Austin Group Defect Tracker

Aardvark Mark III


Viewing Issue Simple Details Jump to Notes ] Issue History ] Print ]
ID Category Severity Type Date Submitted Last Update
0001206 [1003.1(2016)/Issue7+TC2] Shell and Utilities Editorial Error 2018-09-04 12:02 2018-09-04 13:59
Reporter kre View Status public  
Assigned To
Priority normal Resolution Open  
Status New  
Name Robert Elz
Organization
User Reference
Section XCU 4 -- echo
Page Number 2675-6
Line Number 87183, 87186, 87204, 87206
Interp Status ---
Final Accepted Text
Summary 0001206: The echo that supports -n is Bell Labs Unix echo, not "BSD echo"
Description The description of echo(1) in XCU Chapter 4, refers to the two common
variants as "The historic System V echo" (line 87183) and "The BSD echo"
(line 87186) (and both other places).

The latter is factually incorrect, the former really is as well. That is,
to the best of my recollection (and verification) BSD did absolutely
nothing to echo, until attempts to make versions which could reconcile
with the "other one" - echo (it appears) originated in 3rd edition Bell
Labs Unix (without the -n flag, or any escape sequences, it was trivially
simple).

The -n option appeared in 7th edition Bell Labs Unix (and 32V).

The first appearance of the version that allows \ sequences appears to
have been from USL's PWB (version 1) (though it allowed just \\ \n \c and
\0nnn .. though the latter formed 1 char from an unlimited number of octal
digits after the \0). System III added \b \f \r \t and \v, and limited
the number of octal digits after \0 to 3.

Since PWB came between 6th and 7th edition unix, it is impossible (for
me anyway) to determine which modification happened first (\c or -n).

The current text in the standard makes it appear that the original is the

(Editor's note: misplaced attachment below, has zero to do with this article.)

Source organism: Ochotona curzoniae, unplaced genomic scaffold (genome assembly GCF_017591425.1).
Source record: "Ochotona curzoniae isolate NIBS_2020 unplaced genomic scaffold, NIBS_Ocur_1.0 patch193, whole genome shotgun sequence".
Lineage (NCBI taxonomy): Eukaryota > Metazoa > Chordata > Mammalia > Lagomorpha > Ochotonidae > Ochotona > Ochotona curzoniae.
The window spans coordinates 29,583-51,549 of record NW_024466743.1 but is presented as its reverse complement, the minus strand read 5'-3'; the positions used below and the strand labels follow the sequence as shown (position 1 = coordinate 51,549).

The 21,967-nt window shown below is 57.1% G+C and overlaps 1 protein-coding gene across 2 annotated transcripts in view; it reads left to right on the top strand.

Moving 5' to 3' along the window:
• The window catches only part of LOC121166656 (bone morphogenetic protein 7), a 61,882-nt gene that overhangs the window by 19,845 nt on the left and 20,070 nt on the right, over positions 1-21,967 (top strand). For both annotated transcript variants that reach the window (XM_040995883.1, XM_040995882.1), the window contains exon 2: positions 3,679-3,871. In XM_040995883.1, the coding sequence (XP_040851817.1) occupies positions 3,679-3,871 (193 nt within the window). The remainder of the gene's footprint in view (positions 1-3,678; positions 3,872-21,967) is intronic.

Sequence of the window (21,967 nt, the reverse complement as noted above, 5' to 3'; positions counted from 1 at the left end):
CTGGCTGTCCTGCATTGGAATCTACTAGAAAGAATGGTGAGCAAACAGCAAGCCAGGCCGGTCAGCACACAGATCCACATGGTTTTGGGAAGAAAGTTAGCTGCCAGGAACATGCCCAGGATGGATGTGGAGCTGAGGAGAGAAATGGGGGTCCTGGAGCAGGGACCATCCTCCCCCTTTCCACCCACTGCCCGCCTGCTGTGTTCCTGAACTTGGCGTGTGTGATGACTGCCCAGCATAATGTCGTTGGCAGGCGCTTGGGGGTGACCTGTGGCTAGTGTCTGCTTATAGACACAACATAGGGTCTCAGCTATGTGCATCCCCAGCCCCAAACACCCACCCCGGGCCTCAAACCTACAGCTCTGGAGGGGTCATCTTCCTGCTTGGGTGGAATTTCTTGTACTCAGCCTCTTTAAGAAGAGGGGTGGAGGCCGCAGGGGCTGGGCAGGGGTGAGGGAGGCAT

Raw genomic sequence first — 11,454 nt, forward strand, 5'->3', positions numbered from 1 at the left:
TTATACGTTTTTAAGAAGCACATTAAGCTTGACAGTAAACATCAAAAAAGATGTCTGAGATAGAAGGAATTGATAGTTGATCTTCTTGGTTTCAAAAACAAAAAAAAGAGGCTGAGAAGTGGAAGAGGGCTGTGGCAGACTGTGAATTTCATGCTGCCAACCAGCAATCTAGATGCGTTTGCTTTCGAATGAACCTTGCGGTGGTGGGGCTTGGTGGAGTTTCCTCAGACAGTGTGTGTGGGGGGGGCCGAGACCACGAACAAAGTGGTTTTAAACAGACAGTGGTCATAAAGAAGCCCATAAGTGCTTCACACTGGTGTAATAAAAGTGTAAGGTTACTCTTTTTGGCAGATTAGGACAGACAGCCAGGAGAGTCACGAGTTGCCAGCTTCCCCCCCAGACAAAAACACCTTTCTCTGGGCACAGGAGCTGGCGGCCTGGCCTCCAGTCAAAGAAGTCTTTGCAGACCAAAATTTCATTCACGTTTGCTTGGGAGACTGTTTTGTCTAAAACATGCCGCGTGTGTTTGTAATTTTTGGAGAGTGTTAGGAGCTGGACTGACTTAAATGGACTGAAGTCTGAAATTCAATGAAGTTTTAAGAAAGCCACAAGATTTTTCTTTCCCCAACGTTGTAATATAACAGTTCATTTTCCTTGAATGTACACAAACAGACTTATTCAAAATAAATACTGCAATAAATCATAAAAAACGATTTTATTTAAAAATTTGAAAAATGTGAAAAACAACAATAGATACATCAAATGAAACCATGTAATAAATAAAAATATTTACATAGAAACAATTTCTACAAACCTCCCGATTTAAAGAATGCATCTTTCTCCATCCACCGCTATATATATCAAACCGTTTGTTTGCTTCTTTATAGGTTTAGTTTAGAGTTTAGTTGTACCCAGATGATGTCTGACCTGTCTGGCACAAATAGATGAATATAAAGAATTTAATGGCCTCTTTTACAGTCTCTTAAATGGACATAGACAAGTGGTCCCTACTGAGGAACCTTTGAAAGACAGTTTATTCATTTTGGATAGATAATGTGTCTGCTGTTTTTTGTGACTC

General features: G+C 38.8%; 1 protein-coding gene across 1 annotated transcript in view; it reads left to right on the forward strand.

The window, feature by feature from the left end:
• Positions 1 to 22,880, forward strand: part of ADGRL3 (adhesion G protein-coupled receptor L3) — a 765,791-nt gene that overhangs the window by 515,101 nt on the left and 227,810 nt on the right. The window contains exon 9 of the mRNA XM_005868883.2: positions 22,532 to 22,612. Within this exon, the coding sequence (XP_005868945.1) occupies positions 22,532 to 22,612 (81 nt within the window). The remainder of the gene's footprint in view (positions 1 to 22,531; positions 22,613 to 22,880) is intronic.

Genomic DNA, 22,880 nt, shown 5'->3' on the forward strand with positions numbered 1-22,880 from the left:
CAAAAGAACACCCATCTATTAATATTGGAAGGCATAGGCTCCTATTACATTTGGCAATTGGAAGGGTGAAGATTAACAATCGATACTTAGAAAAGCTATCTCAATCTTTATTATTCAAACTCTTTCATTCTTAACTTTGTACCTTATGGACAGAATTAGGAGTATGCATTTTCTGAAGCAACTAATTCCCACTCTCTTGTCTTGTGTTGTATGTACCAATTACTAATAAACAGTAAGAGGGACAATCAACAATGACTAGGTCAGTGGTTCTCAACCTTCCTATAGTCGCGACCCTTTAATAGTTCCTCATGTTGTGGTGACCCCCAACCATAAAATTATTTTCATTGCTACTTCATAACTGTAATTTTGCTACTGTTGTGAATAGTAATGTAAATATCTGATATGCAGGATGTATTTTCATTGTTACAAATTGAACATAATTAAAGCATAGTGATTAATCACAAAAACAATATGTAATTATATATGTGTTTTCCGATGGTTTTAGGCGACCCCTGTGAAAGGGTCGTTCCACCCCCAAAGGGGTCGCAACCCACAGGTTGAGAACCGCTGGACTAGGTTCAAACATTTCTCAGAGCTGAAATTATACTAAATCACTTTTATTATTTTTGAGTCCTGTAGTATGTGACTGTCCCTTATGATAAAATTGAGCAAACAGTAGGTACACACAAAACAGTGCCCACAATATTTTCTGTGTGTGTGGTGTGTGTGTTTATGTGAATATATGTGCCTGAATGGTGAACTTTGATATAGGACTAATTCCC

one with the escapes the "historic" version (line 87183), and that, by
implication, BSD changed it to make the "BSD version". That should be
corrected.
Desired Action Change line 87183-4 to say

      The version of echo, originating from the USL PWB version of UNIX
      and distributed widely as part of System V, and the requirements on
      XSI implementations in this volume of POSIX.1-2008, are equivalent to:

Change line 87186 to say

      The version of echo from Bell Labs UNIX, as enhanced in the 7th
      edition, and included with BSD distributions is equivalent to:

If desired, one could add a 3rd variant:

      The original historic version of echo from original Bell Labs UNIX,
      from the 3rd to 6th editions, is equivalent to:

      printf "%s\n" "$*"

(If there is any issue with using the TM "UNIX", amend as needed.)

With those changes (not necessarily the reference to old Bell Labs versions)
it should be OK to leave lines 87204 and 87206 unchanged.
Tags No tags attached.
Attached Files

- Relationships

-  Notes
(0004101)
joerg (reporter)
2018-09-04 13:59

You are partially right. -n indeed first appeared in UNIX V7, but it
has been removed with SVSV while introducing the backslash escapes.

BSD on the other side took the UNIX V7 source and kept it for a long time.

This may be the reason, why AT&T calls -n a "BSD feature".

- Issue History
Date Modified Username Field Change
2018-09-04 12:02 kre New Issue
2018-09-04 12:02 kre Name => Robert Elz
2018-09-04 12:02 kre Section => XCU 4 -- echo
2018-09-04 12:02 kre Page Number => 2675-6
2018-09-04 12:02 kre Line Number => 87183, 87186, 87204, 87206
2018-09-04 13:59 joerg Note Added: 0004101


Mantis 1.1.6[^]
Copyright © 2000 - 2008 Mantis Group
Powered by Mantis Bugtracker